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May 2024
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Navigating Obstacles with New Eyes

How my service dog and I became competent communicators.

By Maribel Steel

Blind woman with guide dogMaribel Steel and Dindi

Two years ago, I joined Glen Waverly Toastmasters in Melbourne, Australia, to improve my speaking style. By using the traditional program’s Competent Communication manual, I quickly learned that if I followed the objectives given for each speech, my presentations would likely have all the elements required to keep the audience engaged. I could step with confidence to each new point in the speech.

I recently took on a new challenge to improve another aspect of my life. I am legally blind and was paired with a guide dog to act as my seeing eyes. Dindi, a two-year-old black Labrador retriever, and I are learning the many skills needed to become an effective guide dog team. Together, we are learning how to work as “competent communicators.”

Through this process, I discovered that Toastmasters and guide dog handlers share similar communication principles. Both endeavors require clear objectives and the application of a tried-and-true system. Like all Toastmasters strive to do, Dindi and I are continually working to improve our mutual understanding.

Toastmasters appreciate organization and structure in speeches. We learn that to capture the audience’s attention, it helps to start with a catchy opening. As a guide dog handler, I must be sure Dindi is listening; getting her attention is like giving her a catchy opening. Using vocal variety, I may say her name or give a command in a certain tone so that she stays alert. Like humans, guide dogs listen and respond best when they are engaged and inspired by the task at hand.

A Toastmasters speech includes main points and sub-points to present the speaker’s ideas. When the thread of the story is presented in logical order, audiences can follow the presentation points to a conclusion.

Like humans, guide dogs listen and respond best when they are engaged and inspired by the task at hand.

In a guide dog team, both partners learn specific commands, presented in logical order, to safely navigate through the environment. These commands function something like the main points in a speech. They keep Dindi’s attention and reassure her she’s on the right track. She stays alert to my word prompts, moving us smoothly from point A to point B, from a seat to a door, or from a bus stop to a curb. Every step requires clear, logical, and mutually understood directions.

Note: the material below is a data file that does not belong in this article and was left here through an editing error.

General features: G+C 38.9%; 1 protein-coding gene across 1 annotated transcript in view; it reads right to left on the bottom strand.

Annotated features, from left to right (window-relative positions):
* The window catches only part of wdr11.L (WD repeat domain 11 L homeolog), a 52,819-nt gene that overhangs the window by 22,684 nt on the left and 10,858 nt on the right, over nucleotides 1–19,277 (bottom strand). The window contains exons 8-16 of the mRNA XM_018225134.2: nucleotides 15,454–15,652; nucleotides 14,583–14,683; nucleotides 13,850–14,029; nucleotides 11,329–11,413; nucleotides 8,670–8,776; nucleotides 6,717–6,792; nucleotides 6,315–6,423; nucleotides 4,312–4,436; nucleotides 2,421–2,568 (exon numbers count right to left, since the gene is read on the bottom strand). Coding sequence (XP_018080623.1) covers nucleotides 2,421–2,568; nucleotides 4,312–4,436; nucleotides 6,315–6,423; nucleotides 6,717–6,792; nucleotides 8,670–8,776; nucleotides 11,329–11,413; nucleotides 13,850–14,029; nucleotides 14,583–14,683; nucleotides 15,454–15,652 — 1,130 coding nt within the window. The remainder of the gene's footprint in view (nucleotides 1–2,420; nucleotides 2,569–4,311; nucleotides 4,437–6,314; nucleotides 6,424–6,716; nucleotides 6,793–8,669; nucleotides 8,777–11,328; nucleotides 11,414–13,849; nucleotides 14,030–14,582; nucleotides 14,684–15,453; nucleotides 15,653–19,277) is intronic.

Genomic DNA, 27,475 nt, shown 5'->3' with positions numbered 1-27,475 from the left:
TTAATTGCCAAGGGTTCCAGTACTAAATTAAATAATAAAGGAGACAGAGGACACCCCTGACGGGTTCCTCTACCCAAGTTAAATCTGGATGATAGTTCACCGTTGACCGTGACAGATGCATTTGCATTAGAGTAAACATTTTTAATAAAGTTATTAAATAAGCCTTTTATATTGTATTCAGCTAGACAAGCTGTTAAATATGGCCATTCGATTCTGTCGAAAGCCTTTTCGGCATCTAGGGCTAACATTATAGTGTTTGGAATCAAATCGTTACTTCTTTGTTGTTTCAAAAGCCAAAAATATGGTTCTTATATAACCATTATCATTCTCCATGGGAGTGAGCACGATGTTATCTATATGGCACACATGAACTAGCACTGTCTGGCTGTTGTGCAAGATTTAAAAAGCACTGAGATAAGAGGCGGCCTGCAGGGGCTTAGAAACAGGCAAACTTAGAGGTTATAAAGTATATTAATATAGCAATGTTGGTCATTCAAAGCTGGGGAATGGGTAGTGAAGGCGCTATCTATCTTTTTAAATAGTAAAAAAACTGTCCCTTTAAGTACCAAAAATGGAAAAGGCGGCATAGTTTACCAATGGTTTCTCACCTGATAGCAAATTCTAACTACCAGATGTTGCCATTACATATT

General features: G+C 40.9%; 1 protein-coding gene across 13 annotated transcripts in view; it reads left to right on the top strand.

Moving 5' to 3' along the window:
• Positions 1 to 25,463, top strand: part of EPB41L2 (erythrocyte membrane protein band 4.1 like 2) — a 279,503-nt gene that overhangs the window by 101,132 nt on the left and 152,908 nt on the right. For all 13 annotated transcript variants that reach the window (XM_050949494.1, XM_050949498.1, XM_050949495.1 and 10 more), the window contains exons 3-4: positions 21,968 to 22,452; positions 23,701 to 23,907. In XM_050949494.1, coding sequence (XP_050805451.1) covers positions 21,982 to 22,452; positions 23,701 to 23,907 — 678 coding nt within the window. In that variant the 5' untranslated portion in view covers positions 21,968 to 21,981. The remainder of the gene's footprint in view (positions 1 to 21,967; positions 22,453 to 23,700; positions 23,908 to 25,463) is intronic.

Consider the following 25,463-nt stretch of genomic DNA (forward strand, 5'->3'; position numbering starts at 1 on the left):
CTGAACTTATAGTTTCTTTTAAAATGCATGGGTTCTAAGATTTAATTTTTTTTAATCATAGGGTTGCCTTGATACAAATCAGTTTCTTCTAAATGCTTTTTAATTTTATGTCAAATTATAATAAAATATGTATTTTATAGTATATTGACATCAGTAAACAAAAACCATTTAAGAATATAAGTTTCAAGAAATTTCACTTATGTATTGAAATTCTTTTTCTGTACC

In a Toastmasters speech, we use transitions—a subtle shift of tone or ideas that seamlessly lead to the next point, so we can continue our story with self-assurance. Likewise, Dindi has learned to make subtle physical shifts to gently guide me away from an obstacle and back to the safe path. These small adjustments allow us as a team to shift positions without awkward movements, so we both walk forward with confidence.

When a Toastmaster nears the end of a speech, they incorporate a clear conclusion, reinforcing key points and leaving the audience with a call to action or a memorable ending. The evaluation wraps up the process; feedback is constructive and delivered with care.

The guide dog team works to achieve a similar, satisfying outcome. Dindi guides me where I need to go, laying out my path and ensuring my safety. I offer gentle corrections to help her improve and am constantly reinforcing her good behavior with praise.

When Dindi and I reach a curb, sit at a café table, or find the correct door, our successful navigation signals a triumphant moment. We understood one another perfectly and achieved a shared goal with certainty and trust. Our connection grows even stronger.

The result is a stream of memorable moments on our shared pathway, demonstrating the same clarity, growth, and rewarding outcomes that we strive to reach as Toastmasters.

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